Business rates are a compulsory tax that any company occupying a non-domestic property has to pay. Business rates are based on a property’s size, and so small companies that need a large space, like manufacturing companies, are often penalised with a large business rate bill. On the other hand, large companies with small office spaces, such as those which mainly operate online, will pay comparatively lower business rates. This government has introduced a number of measures to try to mitigate the problem of excessive rates, including offering a £1,000 discount to small retailers. Additionally the Localism Act 2011 gave local authorities the power to offer unlimited ‘discretionary relief’ to any business. For over two decades they have also had the power to offer hardship relief to any business which has experienced unexpected difficulties, such as a flood or fire.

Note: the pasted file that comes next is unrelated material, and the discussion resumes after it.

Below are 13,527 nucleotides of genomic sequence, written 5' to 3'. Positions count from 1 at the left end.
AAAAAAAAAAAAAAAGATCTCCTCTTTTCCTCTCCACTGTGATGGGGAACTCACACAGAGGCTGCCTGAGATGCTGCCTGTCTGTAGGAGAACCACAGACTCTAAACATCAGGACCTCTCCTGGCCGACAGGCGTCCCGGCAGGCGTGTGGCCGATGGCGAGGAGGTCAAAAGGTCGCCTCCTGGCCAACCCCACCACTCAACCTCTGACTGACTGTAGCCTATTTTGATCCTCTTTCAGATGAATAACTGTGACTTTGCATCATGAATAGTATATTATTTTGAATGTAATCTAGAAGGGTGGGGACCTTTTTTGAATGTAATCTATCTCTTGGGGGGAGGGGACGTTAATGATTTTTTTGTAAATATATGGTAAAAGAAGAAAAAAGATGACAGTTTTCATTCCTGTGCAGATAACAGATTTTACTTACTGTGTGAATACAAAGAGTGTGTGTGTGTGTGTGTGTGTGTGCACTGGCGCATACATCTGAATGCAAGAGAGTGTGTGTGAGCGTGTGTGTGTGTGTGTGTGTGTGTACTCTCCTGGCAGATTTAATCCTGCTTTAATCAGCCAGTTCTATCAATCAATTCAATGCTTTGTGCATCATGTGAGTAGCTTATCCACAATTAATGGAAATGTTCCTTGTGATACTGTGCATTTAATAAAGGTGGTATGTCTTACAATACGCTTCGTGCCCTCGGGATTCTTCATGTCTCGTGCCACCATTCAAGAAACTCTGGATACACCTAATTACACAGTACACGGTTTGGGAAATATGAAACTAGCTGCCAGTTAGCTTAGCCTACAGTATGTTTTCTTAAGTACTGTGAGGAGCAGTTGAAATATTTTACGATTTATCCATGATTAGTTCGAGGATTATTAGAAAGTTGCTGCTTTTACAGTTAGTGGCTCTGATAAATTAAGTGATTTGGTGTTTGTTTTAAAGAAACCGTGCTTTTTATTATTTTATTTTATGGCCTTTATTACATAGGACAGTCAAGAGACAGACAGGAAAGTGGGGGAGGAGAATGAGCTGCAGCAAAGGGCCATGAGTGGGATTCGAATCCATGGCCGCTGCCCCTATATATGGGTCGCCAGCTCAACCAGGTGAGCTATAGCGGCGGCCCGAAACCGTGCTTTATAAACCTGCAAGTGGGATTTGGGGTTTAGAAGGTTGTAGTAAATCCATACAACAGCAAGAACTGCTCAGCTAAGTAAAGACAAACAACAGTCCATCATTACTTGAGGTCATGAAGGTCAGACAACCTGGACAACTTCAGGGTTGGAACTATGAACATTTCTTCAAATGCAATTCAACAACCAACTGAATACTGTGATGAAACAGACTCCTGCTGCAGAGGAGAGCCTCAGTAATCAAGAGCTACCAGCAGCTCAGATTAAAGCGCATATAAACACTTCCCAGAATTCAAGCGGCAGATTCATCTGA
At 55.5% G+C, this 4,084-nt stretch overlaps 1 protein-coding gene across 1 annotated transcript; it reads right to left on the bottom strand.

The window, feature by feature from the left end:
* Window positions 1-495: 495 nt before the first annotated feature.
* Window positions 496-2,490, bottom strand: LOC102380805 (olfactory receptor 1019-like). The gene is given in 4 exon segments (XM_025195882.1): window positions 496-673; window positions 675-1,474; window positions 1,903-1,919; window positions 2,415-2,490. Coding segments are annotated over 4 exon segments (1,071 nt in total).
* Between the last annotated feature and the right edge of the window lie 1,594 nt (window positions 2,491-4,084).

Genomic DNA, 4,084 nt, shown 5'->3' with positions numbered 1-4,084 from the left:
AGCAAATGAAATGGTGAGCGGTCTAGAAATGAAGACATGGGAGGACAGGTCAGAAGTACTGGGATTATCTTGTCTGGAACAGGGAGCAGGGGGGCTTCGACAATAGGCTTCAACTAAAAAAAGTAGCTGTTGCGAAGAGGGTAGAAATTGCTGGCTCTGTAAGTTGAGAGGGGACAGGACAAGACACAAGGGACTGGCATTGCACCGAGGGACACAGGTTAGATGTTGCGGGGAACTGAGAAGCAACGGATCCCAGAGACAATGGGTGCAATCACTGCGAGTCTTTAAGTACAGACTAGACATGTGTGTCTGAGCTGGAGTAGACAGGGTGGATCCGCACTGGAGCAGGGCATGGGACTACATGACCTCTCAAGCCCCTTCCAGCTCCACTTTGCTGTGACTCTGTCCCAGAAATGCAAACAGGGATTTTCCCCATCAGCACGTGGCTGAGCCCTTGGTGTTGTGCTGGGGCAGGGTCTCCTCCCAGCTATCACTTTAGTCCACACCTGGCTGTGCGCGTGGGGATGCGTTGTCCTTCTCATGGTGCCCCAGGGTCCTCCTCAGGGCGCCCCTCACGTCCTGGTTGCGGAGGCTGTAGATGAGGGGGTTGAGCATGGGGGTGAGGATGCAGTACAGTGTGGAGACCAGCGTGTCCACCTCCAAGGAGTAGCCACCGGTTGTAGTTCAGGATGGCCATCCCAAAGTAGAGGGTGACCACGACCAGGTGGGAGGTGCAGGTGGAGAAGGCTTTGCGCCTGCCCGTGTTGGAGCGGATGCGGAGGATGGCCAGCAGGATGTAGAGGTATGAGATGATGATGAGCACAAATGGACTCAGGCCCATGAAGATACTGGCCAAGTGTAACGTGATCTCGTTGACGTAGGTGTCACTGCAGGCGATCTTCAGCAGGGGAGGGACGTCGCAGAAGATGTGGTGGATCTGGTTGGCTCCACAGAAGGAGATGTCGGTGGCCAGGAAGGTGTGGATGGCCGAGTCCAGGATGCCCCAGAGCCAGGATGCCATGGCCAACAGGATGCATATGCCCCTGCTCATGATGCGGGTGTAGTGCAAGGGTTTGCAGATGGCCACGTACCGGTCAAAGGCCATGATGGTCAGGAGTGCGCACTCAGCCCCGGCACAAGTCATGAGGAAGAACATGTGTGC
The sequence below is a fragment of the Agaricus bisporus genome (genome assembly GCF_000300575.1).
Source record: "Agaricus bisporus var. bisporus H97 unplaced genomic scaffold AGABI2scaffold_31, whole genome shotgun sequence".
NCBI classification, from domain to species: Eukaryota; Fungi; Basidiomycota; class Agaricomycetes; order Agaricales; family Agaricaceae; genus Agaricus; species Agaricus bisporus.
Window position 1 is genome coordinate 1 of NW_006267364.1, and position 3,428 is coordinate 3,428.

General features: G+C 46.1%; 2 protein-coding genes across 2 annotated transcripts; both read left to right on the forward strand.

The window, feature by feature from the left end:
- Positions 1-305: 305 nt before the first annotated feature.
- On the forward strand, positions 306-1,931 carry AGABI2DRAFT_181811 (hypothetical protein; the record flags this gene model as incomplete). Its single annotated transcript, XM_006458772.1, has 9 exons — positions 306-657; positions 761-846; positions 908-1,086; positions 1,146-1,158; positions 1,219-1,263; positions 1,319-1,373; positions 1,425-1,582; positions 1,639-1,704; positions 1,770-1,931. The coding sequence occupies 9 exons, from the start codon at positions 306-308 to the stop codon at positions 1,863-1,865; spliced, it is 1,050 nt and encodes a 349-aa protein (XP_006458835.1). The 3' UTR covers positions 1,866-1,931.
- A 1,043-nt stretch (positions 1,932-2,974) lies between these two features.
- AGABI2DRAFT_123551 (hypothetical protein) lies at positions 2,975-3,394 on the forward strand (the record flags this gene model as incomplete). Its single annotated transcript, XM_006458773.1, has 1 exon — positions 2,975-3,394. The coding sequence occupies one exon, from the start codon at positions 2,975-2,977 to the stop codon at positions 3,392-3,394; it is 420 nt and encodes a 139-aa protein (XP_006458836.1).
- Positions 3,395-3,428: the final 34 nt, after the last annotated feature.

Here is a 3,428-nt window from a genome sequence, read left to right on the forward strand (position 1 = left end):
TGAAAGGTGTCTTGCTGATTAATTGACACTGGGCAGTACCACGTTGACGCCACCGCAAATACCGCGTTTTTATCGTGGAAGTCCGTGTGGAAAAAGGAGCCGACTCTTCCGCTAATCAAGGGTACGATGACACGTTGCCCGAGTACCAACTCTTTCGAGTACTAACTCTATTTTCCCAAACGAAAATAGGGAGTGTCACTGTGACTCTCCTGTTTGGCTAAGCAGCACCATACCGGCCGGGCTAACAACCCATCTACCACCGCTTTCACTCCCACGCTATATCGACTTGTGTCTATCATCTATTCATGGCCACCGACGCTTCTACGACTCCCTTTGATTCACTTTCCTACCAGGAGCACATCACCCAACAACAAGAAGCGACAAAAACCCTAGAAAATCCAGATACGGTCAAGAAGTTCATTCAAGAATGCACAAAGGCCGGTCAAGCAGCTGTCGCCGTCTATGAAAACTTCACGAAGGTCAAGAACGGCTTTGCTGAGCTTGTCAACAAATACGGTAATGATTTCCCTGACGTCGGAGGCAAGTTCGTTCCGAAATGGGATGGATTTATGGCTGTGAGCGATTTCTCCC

However, when Margot investigated how local authorities were using their powers to reduce business rates, she discovered that only 1 in 10 councils had used them at all. Margot sent Freedom of Information requests to every local authority in the country questioning their use of these powers, and she received 191 responses. Of these, only 23 said they had offered discounts, whereas 168 never had. Margot has continuously called for authorities to use the powers they already have to help regenerate town centres and support small companies. Since Margot’s investigation, George Osborne has announced that there will a ‘full structural’ review of the business rates system.